Horror Movie Review: The Vault of Horror (1973)
The Vault of Horror (also known as Vault of Horror, Further Tales from the Crypt and Tales from the Crypt II) is a British anthology horror film made in 1973. It is based on stories from the EC Comics series written by Al Feldstein with the film directed by Roy Ward Baker.
Five stories built around a group of five men who enter an elevator that takes them to the sub-basement against their will. There they find a table and chairs with drinks all set up for them to enjoy. The lift doors close & there is no button to call it back nor any other obvious exit. The five men resign themselves to having to wait for someone to come along so settle down & tell each other about their reoccurring nightmares.
Midnight Mess sees Harold (Daniel Massey) tracks his sister Donna (Anna Massey) to a quiet village. She is less then pleased to see him, even less so when he kills her all so he can claim the family inheritance.
Afterwards he goes for a nice dinner but he should have listened to the warning he received when he first arrived…don’t go out at night. This village is home to vampires & he is sitting amongst them.
The revel is excellent & the final moments quite gruesome. A really enjoyable story that pays off in style.
The Neat Job is the highlight of the anthology with incredible tension & a tongue in cheek payoff that entertains wonderfully. Arthur Critchit (Terry-Thomas) is tired of being a bachelor so decides to settle down, meeting Eleanor (Glynis Johns) & marrying her. Unfortunately, she rarely meets his obsessively neat standards leading to him constantly nag at her. She becomes so frightened of upsetting him that it drives her insane & she eventually kills him.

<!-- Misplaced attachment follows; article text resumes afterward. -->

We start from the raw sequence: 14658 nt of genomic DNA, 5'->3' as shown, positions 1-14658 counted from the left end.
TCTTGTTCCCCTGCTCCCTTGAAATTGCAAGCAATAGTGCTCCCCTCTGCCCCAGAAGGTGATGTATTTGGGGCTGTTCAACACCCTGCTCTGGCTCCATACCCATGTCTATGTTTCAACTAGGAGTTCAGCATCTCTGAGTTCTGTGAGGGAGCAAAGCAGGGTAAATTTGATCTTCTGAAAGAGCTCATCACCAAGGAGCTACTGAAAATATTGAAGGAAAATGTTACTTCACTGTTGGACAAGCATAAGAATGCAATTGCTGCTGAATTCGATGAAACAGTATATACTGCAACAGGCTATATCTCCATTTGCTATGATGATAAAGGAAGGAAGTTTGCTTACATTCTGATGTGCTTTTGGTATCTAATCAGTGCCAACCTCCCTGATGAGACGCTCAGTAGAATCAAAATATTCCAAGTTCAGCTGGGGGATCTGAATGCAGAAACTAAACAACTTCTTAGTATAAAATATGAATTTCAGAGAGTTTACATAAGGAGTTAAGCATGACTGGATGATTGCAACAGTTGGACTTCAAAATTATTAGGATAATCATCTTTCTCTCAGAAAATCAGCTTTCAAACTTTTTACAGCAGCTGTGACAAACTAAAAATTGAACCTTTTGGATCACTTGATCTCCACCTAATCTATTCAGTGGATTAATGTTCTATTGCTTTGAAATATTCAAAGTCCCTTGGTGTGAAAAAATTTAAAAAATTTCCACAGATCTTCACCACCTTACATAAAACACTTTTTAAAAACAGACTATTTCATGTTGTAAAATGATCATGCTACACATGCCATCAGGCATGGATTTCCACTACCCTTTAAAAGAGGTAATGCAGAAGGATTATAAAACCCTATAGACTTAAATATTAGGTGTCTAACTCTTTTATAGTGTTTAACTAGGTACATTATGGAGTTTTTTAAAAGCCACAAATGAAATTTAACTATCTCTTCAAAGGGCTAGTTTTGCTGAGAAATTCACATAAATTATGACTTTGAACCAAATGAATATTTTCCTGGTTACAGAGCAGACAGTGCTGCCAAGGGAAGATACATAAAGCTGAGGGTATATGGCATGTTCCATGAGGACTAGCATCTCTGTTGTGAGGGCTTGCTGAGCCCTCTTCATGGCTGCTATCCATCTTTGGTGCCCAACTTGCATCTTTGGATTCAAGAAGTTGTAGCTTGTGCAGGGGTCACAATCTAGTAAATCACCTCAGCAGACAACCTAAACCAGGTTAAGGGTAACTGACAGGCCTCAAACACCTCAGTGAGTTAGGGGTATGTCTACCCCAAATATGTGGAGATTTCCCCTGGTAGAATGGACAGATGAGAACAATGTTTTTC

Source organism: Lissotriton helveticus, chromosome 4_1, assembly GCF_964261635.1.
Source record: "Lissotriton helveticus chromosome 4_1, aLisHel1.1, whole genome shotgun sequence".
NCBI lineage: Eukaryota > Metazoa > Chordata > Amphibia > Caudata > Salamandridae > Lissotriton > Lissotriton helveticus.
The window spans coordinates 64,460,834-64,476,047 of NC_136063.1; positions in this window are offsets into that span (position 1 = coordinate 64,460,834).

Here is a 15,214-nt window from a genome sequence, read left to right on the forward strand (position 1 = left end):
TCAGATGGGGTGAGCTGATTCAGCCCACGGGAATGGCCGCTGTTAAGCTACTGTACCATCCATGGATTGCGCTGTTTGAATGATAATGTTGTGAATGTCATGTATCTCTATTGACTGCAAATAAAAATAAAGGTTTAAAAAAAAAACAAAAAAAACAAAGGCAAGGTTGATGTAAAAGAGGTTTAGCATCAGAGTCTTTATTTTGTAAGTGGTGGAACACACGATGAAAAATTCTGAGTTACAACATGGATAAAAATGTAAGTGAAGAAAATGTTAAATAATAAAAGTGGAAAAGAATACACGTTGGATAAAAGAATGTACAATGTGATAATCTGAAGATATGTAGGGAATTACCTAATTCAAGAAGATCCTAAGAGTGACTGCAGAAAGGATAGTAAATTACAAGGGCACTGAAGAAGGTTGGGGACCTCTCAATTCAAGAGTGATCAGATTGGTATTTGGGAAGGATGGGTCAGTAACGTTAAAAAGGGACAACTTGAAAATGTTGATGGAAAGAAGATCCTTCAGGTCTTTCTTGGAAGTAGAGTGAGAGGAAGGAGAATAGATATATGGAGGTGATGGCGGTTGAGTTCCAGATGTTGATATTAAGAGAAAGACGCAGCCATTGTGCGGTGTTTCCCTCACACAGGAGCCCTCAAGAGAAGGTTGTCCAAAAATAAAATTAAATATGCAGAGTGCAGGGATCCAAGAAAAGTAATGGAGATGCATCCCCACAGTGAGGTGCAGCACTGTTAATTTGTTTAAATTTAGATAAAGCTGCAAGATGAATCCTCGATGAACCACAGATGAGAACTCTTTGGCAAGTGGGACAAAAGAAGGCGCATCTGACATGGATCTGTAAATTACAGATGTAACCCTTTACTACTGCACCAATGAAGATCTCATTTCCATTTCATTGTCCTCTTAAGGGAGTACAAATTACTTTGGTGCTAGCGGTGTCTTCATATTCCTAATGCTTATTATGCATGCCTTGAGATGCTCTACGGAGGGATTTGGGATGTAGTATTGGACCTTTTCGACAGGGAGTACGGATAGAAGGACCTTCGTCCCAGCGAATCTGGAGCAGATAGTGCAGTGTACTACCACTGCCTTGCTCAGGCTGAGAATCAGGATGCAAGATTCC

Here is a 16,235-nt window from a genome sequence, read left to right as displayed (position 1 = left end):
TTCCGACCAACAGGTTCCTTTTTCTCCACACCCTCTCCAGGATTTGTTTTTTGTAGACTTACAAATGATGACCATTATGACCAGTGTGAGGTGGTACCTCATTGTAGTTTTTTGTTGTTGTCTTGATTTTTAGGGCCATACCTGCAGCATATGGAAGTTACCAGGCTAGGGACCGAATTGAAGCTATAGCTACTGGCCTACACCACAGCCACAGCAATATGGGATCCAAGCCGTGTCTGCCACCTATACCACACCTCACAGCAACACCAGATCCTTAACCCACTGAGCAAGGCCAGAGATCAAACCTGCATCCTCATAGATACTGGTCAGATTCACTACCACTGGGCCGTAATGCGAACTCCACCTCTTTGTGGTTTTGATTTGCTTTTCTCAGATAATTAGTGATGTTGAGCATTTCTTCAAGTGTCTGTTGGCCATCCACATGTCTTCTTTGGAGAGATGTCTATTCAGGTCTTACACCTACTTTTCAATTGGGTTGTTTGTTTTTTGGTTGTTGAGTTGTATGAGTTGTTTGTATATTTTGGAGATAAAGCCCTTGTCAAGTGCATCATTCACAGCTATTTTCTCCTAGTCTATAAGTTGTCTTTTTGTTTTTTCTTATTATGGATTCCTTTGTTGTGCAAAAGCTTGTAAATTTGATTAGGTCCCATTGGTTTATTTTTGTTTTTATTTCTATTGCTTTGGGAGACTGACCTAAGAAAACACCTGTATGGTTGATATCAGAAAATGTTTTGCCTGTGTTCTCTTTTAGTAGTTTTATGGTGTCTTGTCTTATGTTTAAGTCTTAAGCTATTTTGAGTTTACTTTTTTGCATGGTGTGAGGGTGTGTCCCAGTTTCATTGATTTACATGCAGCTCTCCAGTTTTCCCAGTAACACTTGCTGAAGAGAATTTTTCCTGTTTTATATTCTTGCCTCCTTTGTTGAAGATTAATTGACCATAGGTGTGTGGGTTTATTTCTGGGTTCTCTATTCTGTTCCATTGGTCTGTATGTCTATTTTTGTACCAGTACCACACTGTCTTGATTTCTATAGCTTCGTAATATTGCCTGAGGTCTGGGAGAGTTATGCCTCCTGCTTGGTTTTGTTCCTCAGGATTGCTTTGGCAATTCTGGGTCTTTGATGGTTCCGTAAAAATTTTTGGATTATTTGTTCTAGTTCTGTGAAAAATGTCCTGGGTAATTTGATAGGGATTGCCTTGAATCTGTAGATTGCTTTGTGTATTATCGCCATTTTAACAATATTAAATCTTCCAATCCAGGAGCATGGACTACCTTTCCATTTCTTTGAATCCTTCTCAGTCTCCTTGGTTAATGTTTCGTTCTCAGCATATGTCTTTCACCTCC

Such a great story, Terry-Thomas is such a git & Glynis Johns is fantastic as his suffering wife. Her final gleeful laugh as she stares at his neatly organised body parts is applause worthy.
It’s followed by the worst story of the bunch unfortunately. This Trick’ll Kill You sees Sebastian (Curd Jürgens), a magician on holiday in India with his wife Inez (Dawn Addams), discover a young woman (Jasmina Hilton) charm a rope out of a basket with a flute.
Sebastian can’t work out how the trick is done & manages to convince the woman to show his wife. Together, the couple kill the young woman planning to take the flute & rope for their own show. As they try to work out how they’re going to use it, the trick reveals itself.
An unsatisfying & boring story feels dragged out. There is little imagination here & it’s easy to predict the outcome.
Bargain in Death tells the story of Maitland (Michael Craig) who is buried alive as part of an insurance scam. His partner in the crime, Alex (Edward Judd) is supposed to dig him up at a certain time but double crosses him. Meanwhile, two young trainee doctors, Tom (Robin Nedwell) and Jerry (Geoffrey Davies), bribe a gravedigger (Arthur Mullard) to dig up a corpse to help them with their studies. They end up digging up Maitland who sits up desperate for air scaring the two trainee doctors off. The gravedigger reacts & kills Maitland with his shovel.
A short story but an entertaining one that has some well-placed humour & a really dark tone overall.
The final nightmare being shared amongst the five men is called Drawn and Quartered. Moore (Tom Baker) is a painter living in Haiti who discovers that his supposedly worthless art has been sold at a higher price then he expected. He believes he has been scammed by the art dealers & critics so goes to a voodoo priest who gives him the power to take his revenge. If Moore paints a picture & damages it, the damage will be inflicted on the person. Returning to London, he paints portraits of the three men who cheated him, and damages the paintings to exact his revenge.
His revenge is brutal & uncompromising, a number of very entertaining deaths including his own as Moore’s own portrait ends up meeting a messy & unfortunate end. A fantastic performance from Baker helps his story stand out.
With all five men having told their stories, the lift doors open to reveal a graveyard. It turns out that they are damned souls forced to tell the story of their evil deeds for all eternity.
Vault of Horror is a great anthology with only one blemish amongst the five. The quality of the other four & the framing story more than makes up for it though. Very entertaining, very British & very horrific in that classic style.
[amazon_link asins=’B01AY4ELJ2,B01J5U9J16,1616559942,1616559950′ template=’UseThisOne’ store=’g0e5b-21′ marketplace=’UK’ link_id=’5e53fe8e-f8c8-11e7-8ea6-7f56da606d6c’]
The Vault of Horror
The Final Score - 7.5/10
1 thought on “Horror Movie Review: The Vault of Horror (1973)”
I just sawit yesterday and i lovet!